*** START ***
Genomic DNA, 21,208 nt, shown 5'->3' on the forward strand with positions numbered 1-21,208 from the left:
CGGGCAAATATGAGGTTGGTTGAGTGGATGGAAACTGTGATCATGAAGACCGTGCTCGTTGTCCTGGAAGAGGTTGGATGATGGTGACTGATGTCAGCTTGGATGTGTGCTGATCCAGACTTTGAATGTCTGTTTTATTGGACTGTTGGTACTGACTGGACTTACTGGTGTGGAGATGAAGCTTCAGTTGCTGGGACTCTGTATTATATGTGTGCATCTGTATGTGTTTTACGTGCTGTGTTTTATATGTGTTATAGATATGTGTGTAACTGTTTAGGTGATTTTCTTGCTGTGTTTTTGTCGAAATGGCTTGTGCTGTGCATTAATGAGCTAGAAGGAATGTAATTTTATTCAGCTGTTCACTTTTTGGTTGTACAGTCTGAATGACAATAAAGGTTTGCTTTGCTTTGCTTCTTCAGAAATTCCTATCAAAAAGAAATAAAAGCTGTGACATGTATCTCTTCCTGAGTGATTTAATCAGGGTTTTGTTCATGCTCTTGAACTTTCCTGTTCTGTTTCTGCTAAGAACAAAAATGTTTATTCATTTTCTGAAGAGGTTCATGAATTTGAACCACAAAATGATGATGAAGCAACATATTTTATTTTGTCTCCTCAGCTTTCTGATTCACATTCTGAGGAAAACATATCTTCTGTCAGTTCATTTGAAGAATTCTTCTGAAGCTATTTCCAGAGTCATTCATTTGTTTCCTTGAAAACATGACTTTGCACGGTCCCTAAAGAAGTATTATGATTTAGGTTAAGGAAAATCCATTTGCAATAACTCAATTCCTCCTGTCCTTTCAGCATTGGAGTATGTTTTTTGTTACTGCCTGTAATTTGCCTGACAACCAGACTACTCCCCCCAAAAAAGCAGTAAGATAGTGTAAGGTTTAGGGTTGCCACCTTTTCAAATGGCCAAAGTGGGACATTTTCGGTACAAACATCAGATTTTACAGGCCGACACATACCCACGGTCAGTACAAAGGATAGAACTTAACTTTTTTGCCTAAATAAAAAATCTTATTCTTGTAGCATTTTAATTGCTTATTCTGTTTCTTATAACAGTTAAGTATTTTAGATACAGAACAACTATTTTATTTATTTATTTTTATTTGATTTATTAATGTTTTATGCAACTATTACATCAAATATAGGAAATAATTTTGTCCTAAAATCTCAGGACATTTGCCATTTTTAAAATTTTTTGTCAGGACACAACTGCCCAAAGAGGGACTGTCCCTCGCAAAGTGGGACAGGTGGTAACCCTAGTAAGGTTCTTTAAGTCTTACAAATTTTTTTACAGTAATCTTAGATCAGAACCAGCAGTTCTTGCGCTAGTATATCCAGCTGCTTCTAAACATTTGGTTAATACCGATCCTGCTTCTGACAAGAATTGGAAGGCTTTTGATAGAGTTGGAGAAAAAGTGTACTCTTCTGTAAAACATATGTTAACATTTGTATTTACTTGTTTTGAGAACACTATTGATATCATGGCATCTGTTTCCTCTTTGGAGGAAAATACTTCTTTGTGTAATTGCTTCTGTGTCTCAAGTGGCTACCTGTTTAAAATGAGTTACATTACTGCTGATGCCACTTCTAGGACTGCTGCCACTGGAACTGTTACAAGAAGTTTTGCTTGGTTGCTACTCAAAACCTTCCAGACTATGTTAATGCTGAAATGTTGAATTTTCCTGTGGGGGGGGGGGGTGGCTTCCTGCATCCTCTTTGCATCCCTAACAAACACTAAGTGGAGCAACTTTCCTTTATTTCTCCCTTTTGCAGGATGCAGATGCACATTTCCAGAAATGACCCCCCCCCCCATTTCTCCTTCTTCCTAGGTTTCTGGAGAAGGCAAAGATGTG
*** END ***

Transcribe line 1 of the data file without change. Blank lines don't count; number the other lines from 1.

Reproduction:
Genomic DNA, 21,208 nt, shown 5'->3' on the forward strand with positions numbered 1-21,208 from the left: